It’s best for people who are able to dedicate ample time and supplementary resources to learning a new language.


I noticed some spelling errors in the language I was learning. The activities aren’t super intuitive.


Pronunciation is explained very well, but I was hoping for some grammar explanations as well. Some features are still in development.


The price is reasonable, and the time spent using the app is productive.

Languages: There are currently eight languages available on the Fluent Forever app: Spanish (Latin America), Spanish (Spain), Italian, French, German, Portuguese, Russian, and Korean. Six more are currently in development.


$9.99/month when paid on a monthly basis.
$53.94 for a 6-month subscription ($8.99/month)
$95.88 for a 12-month subscription ($7.99/month)
$167.76 for a 24-month subscription ($6.99/month)

There’s a free 14-day trial available that gives you full access to all of the languages on the app. You’ll be prompted to select one language if you decided to pay for the app after the trial. If you pay for a subscription instead of per-month, there’s a 30-day money-back guarantee.


uTalk Review – Learn Set Phrases But Not A Language

Quick Review



uTalk is a software program and mobile app offering learning material in over 140 languages. Its approach is based on learning set keywords and phrases through gameplay. It covers a wide range of set phrases and offers pronunciation practice. It does not offer any in-depth language instruction or grammar.
uTalk is most useful for people who want to learn key phrases in a new language and aren’t interested in a more comprehensive understanding.


The app is very user-friendly, and the content is mostly useful, but the features are limited.


The opportunities for focused practice are somewhat lacking.


The price is very low, and there’s a decent amount of content, but there are more time-efficient ways to learn.


$2.99/month on a monthly basis and can be canceled at any time
$1.67/month for a year-long subscription
$1.00/month for a two-year subscription

*This is the price for the more popular languages like Spanish, German, Arabic, etc. Less common languages such as Afrikaans and Tibetan cost slightly more.


Rocket German Review & Why You Can’t Trust Online Reviews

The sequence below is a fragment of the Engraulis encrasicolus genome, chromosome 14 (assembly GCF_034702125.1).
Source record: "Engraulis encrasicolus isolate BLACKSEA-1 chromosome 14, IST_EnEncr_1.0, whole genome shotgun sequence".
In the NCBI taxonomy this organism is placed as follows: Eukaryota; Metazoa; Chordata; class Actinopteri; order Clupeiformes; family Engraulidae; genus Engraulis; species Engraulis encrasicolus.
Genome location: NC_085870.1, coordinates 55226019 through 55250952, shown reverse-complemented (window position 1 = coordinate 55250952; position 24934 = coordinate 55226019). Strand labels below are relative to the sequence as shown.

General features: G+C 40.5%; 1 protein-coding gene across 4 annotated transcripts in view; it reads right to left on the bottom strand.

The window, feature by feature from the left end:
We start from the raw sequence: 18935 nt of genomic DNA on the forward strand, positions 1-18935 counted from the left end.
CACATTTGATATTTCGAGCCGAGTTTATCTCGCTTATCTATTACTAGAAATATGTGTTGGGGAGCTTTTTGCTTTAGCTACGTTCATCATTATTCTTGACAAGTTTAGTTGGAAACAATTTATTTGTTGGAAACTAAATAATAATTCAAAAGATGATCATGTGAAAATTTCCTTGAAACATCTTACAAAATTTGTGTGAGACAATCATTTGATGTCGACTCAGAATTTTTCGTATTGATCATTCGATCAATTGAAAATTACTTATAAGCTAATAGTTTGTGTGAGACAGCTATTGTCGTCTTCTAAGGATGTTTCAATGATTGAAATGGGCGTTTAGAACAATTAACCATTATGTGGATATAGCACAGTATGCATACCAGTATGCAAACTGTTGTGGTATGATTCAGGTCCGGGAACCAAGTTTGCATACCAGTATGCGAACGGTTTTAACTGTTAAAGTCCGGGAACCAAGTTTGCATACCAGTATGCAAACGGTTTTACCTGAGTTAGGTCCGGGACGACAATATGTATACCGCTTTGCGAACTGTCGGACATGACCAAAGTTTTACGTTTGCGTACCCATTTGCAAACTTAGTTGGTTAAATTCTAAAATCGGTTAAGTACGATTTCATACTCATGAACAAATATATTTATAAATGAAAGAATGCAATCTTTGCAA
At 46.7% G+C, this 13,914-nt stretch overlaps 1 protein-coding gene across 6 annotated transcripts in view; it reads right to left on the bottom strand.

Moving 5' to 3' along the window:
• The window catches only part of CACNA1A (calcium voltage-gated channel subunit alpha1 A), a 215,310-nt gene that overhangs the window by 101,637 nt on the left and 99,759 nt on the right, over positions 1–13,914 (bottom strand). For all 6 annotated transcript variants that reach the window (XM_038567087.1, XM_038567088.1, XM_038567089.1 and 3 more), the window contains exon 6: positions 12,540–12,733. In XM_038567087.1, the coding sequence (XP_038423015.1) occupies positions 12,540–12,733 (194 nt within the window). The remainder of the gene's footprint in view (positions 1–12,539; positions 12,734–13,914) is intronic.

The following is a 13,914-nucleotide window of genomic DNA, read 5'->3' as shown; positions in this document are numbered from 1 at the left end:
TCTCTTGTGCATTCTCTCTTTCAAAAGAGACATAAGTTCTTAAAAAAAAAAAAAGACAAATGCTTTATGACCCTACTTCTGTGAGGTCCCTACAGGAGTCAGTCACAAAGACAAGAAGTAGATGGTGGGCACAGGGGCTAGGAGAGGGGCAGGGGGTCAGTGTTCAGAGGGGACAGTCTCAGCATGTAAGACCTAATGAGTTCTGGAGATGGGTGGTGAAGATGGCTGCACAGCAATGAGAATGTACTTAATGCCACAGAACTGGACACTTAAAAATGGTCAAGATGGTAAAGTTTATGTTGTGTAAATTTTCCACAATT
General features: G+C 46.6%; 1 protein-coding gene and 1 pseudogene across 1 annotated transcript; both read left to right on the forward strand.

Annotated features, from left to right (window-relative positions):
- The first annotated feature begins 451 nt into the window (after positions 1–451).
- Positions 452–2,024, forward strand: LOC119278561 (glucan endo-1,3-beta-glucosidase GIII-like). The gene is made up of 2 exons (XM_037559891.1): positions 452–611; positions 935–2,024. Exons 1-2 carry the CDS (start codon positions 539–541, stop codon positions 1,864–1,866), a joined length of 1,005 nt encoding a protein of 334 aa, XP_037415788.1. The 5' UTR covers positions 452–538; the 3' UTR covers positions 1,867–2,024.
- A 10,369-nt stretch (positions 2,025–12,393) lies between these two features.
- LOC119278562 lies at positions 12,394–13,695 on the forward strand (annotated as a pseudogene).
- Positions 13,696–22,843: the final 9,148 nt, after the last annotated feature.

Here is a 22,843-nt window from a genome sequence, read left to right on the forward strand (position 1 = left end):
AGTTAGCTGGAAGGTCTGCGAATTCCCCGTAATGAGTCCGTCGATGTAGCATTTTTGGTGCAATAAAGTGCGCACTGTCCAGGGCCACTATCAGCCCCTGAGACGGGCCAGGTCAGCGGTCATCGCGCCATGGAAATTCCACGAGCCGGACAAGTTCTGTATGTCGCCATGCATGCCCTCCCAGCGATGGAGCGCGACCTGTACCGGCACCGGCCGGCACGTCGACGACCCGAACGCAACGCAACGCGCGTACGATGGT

Quick Review



Rocket German is a decent enough course but it falls short of the high praise it often receives. The audio lessons aren’t bad, but they aren’t exceptional either. The Rocket Reinforcement activities that are part of every lesson are too repetitive and boring. I’d expect it could be challenging to stick with them for the long-term. Nevertheless, it’s a fairly good course, with a nice structure, and increasing amounts of English used, with lots of clear grammar explanations and opportunities for you to practice what you’ve learned.


Nicely designed interface with pretty good lessons.


Lots of exercises but they’re all very similar and repetitive.


Pretty expensive for what you get.


Level 1 costs $99.95
Levels 1 & 2 cost $249.90
Levels 1,2 & 3 cost $259.90


Ouino Review – My Experience Testing Their Spanish Course

Quick Review



Ouino is a software program and mobile app with more than 500 lessons and 1,000 exercises in Spanish, French, Italian, and German. It’s curriculum-based with an academic approach (as opposed to relying on gameplay like some other language apps). It covers the basics such as vocab and pronunciation, but can also help you improve your conversation skills and master verb tenses.

Ouino would be great for you if you want to pick a language back up after not using it for a while, if you love structure, or if you want lots of practice. It could also be a good resource for language students who want to keep their skills sharp in between semesters.


The usability and content quality are great, but the layout and structure of the exercises take a minute to get used to.


The lessons explain the topics in depth and give several examples.


A lot of solid content and useful exercises are included for a relatively low cost.


The 3-month plan is a one-time payment of $38.58.
The 6-month plan a one-time payment of $59.94.
The 12-month plan is a one-time payment of $83.88.
The Lifetime plan is a one-time payment of $95.76